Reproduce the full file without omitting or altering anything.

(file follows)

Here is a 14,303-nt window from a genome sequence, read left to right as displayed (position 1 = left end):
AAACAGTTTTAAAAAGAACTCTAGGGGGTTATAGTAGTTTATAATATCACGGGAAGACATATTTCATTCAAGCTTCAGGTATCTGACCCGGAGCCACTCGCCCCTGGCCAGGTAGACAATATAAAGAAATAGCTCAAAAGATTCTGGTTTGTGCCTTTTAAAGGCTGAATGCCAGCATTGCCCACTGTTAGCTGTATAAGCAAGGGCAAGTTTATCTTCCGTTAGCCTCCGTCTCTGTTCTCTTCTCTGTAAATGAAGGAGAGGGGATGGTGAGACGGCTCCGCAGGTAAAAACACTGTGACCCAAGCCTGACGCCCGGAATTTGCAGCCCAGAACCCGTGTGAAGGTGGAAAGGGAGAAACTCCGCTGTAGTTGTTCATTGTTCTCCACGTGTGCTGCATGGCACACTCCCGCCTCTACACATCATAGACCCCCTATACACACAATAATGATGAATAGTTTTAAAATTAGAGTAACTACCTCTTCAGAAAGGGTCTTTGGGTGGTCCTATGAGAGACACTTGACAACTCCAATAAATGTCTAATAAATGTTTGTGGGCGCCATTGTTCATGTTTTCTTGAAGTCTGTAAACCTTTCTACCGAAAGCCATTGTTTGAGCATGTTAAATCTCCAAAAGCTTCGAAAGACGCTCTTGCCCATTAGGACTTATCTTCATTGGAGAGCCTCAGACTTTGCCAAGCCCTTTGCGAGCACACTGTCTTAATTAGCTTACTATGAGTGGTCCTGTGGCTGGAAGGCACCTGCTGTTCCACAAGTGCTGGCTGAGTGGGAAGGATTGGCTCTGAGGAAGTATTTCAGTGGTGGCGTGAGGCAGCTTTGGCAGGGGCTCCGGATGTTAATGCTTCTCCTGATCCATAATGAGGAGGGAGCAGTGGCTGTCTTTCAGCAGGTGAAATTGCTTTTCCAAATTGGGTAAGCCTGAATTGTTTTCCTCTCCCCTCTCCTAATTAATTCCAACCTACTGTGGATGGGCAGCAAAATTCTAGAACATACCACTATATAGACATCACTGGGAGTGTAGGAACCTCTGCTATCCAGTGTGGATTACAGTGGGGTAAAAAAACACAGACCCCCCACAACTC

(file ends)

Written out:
Here is a 14,303-nt window from a genome sequence, read left to right as displayed (position 1 = left end):
AAACAGTTTTAAAAAGAACTCTAGGGGGTTATAGTAGTTTATAATATCACGGGAAGACATATTTCATTCAAGCTTCAGGTATCTGACCCGGAGCCACTCGCCCCTGGCCAGGTAGACAATATAAAGAAATAGCTCAAAAGATTCTGGTTTGTGCCTTTTAAAGGCTGAATGCCAGCATTGCCCACTGTTAGCTGTATAAGCAAGGGCAAGTTTATCTTCCGTTAGCCTCCGTCTCTGTTCTCTTCTCTGTAAATGAAGGAGAGGGGATGGTGAGACGGCTCCGCAGGTAAAAACACTGTGACCCAAGCCTGACGCCCGGAATTTGCAGCCCAGAACCCGTGTGAAGGTGGAAAGGGAGAAACTCCGCTGTAGTTGTTCATTGTTCTCCACGTGTGCTGCATGGCACACTCCCGCCTCTACACATCATAGACCCCCTATACACACAATAATGATGAATAGTTTTAAAATTAGAGTAACTACCTCTTCAGAAAGGGTCTTTGGGTGGTCCTATGAGAGACACTTGACAACTCCAATAAATGTCTAATAAATGTTTGTGGGCGCCATTGTTCATGTTTTCTTGAAGTCTGTAAACCTTTCTACCGAAAGCCATTGTTTGAGCATGTTAAATCTCCAAAAGCTTCGAAAGACGCTCTTGCCCATTAGGACTTATCTTCATTGGAGAGCCTCAGACTTTGCCAAGCCCTTTGCGAGCACACTGTCTTAATTAGCTTACTATGAGTGGTCCTGTGGCTGGAAGGCACCTGCTGTTCCACAAGTGCTGGCTGAGTGGGAAGGATTGGCTCTGAGGAAGTATTTCAGTGGTGGCGTGAGGCAGCTTTGGCAGGGGCTCCGGATGTTAATGCTTCTCCTGATCCATAATGAGGAGGGAGCAGTGGCTGTCTTTCAGCAGGTGAAATTGCTTTTCCAAATTGGGTAAGCCTGAATTGTTTTCCTCTCCCCTCTCCTAATTAATTCCAACCTACTGTGGATGGGCAGCAAAATTCTAGAACATACCACTATATAGACATCACTGGGAGTGTAGGAACCTCTGCTATCCAGTGTGGATTACAGTGGGGTAAAAAAACACAGACCCCCCACAACTC